Book Review: My Secret Mother by Phyllis Whitsell

I picked up My Secret Mother by Phyllis Whitsell as the subject of this memoir intrigued me. Whitsell tells the story of how she was abandoned and then adopted by a Catholic family. She begins her search for her birth mother as an adult and, after years of searching, discovers that her mother is the local alcoholic known as ‘Tipperary Mary’. The memoir describes the journey of a young woman who finds her birth mother and who begins to care for her in the role of a nurse.

The story has the potential to be both interesting, emotionally charged, and enlightening and I looked forward to reading it. However, I was to be disappointed. The writing style is very staccato and does not encouraged the reader to feel any emotion. Instead the reader is presented with a factual and dry account of a series of events.

“There seemed to be a lot of whispering going on in the house and I was not included. Suddenly I felt really angry and could stand it no longer. If I was going to be sent back to the orphanage I needed to know, so I screamed, “What is happening to me and where will I be going?’ To my amazement I was not reprimanded for screaming out with such anger in my voice.” (p47, Harper Collins, 2015)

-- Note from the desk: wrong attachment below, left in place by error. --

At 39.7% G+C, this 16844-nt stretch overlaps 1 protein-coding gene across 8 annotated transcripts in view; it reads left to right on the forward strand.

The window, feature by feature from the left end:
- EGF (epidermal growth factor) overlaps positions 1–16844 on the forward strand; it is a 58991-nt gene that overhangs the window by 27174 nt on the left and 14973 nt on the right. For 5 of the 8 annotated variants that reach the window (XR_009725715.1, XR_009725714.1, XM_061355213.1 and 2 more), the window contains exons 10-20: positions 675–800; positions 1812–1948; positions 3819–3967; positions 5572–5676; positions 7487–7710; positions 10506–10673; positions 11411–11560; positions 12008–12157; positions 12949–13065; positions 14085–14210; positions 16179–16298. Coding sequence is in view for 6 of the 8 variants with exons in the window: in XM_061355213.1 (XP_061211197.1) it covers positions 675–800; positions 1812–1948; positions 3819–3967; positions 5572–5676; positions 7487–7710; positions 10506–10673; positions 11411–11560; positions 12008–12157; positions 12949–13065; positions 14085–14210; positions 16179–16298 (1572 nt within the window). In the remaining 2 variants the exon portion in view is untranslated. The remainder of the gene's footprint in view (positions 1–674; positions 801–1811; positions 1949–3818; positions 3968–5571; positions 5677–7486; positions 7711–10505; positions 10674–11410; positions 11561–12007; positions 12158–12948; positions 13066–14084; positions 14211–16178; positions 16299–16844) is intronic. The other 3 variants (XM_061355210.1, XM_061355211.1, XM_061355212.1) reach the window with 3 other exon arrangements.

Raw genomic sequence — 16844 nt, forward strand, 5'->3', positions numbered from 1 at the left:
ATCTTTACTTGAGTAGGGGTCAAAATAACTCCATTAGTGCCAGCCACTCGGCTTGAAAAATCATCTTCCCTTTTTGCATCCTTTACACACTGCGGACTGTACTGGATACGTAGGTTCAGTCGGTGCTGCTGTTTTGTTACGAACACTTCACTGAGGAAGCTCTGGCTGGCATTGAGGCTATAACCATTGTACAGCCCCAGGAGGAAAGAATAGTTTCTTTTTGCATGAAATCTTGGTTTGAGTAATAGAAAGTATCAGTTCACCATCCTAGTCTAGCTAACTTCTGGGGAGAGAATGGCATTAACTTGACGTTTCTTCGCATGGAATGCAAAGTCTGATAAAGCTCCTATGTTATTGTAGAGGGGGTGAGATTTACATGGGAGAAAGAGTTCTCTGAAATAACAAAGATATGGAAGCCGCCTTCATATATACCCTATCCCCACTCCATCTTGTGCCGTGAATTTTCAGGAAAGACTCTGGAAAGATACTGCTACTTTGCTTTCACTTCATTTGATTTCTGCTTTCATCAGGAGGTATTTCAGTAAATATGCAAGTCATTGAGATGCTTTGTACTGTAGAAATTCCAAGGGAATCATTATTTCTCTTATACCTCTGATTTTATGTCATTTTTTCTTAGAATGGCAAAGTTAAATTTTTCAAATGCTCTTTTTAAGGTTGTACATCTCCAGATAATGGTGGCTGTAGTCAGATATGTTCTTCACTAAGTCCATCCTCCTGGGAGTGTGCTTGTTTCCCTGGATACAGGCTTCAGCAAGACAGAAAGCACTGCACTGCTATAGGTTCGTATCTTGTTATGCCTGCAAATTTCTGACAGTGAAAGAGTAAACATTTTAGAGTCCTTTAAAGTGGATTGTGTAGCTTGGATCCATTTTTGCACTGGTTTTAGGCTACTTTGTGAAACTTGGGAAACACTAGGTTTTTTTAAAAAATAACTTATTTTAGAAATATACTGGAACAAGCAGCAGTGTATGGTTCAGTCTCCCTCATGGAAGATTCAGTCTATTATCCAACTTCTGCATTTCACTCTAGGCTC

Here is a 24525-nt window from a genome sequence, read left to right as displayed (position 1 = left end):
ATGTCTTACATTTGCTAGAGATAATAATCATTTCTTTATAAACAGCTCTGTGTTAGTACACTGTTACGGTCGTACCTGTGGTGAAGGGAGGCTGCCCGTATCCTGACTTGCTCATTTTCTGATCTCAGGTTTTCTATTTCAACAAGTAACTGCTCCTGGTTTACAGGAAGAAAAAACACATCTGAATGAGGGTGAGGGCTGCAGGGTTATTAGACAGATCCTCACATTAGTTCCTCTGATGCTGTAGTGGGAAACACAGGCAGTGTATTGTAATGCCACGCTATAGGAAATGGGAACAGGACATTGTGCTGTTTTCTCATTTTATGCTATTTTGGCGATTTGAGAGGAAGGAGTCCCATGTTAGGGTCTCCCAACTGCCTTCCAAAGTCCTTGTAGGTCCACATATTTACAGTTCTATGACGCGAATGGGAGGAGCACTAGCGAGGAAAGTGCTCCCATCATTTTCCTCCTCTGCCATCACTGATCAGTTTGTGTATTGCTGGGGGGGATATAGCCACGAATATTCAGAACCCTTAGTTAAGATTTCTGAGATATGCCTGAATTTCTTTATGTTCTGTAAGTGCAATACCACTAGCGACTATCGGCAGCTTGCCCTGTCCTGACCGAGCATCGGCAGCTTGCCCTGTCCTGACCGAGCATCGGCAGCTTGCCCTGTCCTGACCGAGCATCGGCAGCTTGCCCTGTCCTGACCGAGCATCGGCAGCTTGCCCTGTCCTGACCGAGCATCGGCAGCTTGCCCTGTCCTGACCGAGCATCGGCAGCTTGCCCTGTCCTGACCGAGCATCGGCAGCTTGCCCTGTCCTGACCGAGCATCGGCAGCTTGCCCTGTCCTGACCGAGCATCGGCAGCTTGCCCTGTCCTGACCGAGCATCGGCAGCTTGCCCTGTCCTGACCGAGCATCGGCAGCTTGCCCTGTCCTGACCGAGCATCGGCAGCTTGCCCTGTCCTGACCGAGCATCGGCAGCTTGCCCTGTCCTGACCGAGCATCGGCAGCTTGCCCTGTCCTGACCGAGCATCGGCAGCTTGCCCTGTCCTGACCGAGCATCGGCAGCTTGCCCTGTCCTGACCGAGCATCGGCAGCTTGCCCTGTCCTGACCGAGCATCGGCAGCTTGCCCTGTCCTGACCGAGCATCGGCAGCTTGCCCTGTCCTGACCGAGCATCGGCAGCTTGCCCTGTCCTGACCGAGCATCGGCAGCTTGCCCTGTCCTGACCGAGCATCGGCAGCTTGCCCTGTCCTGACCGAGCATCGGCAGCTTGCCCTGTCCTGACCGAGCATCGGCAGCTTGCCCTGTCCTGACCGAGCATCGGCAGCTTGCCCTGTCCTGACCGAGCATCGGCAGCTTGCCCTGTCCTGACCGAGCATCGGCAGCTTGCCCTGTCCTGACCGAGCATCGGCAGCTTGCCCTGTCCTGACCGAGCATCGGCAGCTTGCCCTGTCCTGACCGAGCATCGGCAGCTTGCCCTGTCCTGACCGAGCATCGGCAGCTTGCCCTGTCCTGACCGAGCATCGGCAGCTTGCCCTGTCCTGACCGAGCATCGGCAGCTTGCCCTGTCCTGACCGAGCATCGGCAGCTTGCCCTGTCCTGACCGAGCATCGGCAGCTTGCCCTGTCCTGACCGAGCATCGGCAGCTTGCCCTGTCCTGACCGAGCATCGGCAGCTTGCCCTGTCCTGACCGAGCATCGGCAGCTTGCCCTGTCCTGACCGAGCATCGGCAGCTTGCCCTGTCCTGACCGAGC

I found the many accounts featured in the novel to be tedious and pedantic – and often repetitive. Even though the book is a memoir, it could have been written in a more interesting way: the environment could have been described and the writer’s emotions referred to in a more engaging way.

I would not recommend this book to any reader. Even though the blurb on the book cover sounds interesting, the way in which the book is written does not captivate and hold a person’s interest.

Do you enjoy reading memoirs?

© Colline Kook-Chun, 2018

(This novel was the 21st in my 50 book pledge for 2018)

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10 thoughts on “Book Review: My Secret Mother by Phyllis Whitsell

      1. The book business is very competitive and many of them have cut expenses in the editing/proofreading department leaving it all up to computer programs like spell check. At least that is what I believe.

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  1. No amount of editing can really fix a story badly told. Even if the editor rewrites, the memoir depends on the reactions of the narrator and the editor can’t invent those.

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